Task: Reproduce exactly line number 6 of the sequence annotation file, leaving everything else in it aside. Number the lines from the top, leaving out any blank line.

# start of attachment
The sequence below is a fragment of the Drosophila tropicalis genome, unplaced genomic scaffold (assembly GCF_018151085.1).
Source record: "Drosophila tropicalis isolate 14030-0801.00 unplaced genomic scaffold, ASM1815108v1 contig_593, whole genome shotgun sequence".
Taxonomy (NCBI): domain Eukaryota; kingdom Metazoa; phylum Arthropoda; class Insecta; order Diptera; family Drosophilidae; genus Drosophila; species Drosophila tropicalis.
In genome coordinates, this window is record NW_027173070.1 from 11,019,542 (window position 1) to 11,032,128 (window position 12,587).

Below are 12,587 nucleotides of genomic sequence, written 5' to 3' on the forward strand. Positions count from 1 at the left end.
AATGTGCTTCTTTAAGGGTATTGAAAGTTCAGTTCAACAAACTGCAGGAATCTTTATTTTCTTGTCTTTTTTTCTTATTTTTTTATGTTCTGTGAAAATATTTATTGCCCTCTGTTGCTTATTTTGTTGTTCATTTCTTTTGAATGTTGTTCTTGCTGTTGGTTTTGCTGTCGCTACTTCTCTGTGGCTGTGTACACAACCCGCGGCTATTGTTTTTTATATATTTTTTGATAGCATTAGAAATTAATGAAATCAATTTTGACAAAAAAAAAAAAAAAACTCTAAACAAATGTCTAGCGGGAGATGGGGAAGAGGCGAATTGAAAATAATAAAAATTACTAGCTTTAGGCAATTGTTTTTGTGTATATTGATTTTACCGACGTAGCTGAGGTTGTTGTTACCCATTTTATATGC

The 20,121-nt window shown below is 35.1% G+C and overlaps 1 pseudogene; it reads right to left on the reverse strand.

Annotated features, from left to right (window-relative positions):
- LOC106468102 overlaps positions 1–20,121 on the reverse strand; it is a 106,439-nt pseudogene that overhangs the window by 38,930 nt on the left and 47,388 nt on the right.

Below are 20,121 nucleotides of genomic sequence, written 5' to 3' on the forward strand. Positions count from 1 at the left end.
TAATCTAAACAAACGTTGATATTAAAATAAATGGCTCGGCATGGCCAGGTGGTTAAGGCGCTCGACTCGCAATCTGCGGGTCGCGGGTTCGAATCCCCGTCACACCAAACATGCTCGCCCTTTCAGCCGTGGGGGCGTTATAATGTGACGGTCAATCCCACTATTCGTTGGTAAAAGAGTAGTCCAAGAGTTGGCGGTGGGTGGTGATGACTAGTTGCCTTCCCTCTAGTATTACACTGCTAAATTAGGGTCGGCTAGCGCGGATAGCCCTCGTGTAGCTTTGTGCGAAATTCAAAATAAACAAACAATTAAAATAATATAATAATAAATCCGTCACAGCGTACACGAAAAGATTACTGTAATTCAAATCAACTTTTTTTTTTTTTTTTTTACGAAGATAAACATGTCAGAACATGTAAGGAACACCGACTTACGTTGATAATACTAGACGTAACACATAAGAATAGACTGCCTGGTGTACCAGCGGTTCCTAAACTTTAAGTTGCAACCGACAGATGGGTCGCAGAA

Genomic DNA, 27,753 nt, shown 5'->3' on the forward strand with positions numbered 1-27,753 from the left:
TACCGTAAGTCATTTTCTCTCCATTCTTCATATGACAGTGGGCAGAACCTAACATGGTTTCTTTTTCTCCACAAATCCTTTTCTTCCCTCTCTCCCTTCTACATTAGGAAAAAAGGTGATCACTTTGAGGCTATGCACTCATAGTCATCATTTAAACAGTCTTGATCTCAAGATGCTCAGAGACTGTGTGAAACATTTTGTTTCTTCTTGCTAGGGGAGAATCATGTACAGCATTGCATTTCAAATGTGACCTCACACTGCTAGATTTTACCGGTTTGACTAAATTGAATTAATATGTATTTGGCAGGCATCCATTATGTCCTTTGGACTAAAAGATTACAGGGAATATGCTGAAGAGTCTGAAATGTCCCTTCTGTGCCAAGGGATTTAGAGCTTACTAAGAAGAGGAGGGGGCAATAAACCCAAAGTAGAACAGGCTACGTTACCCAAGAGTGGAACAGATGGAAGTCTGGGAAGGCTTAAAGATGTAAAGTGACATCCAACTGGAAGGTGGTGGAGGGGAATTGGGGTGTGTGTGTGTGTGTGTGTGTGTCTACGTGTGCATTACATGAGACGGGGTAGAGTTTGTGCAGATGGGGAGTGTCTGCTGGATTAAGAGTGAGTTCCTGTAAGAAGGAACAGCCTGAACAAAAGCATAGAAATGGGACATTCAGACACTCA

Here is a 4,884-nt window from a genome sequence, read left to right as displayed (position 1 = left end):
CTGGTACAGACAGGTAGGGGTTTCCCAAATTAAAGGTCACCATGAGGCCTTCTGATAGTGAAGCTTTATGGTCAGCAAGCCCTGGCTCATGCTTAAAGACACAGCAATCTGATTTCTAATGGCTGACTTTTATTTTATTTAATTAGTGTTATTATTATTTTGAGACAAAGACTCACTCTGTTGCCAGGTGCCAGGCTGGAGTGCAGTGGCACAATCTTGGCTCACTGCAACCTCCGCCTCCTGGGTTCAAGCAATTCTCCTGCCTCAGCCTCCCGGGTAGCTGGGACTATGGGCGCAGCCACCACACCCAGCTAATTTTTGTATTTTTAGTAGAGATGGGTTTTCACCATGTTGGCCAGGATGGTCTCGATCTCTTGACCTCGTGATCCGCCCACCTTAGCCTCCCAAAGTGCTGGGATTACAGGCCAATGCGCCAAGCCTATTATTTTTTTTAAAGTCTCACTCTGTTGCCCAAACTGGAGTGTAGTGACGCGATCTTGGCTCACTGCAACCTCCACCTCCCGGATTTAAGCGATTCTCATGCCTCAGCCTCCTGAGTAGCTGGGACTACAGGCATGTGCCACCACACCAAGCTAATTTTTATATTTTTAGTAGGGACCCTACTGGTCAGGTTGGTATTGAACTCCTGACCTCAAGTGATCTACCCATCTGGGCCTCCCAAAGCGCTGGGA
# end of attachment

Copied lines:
AATGTGCTTCTTTAAGGGTATTGAAAGTTCAGTTCAACAAACTGCAGGAATCTTTATTTTCTTGTCTTTTTTTCTTATTTTTTTATGTTCTGTGAAAATATTTATTGCCCTCTGTTGCTTATTTTGTTGTTCATTTCTTTTGAATGTTGTTCTTGCTGTTGGTTTTGCTGTCGCTACTTCTCTGTGGCTGTGTACACAACCCGCGGCTATTGTTTTTTATATATTTTTTGATAGCATTAGAAATTAATGAAATCAATTTTGACAAAAAAAAAAAAAAAACTCTAAACAAATGTCTAGCGGGAGATGGGGAAGAGGCGAATTGAAAATAATAAAAATTACTAGCTTTAGGCAATTGTTTTTGTGTATATTGATTTTACCGACGTAGCTGAGGTTGTTGTTACCCATTTTATATGC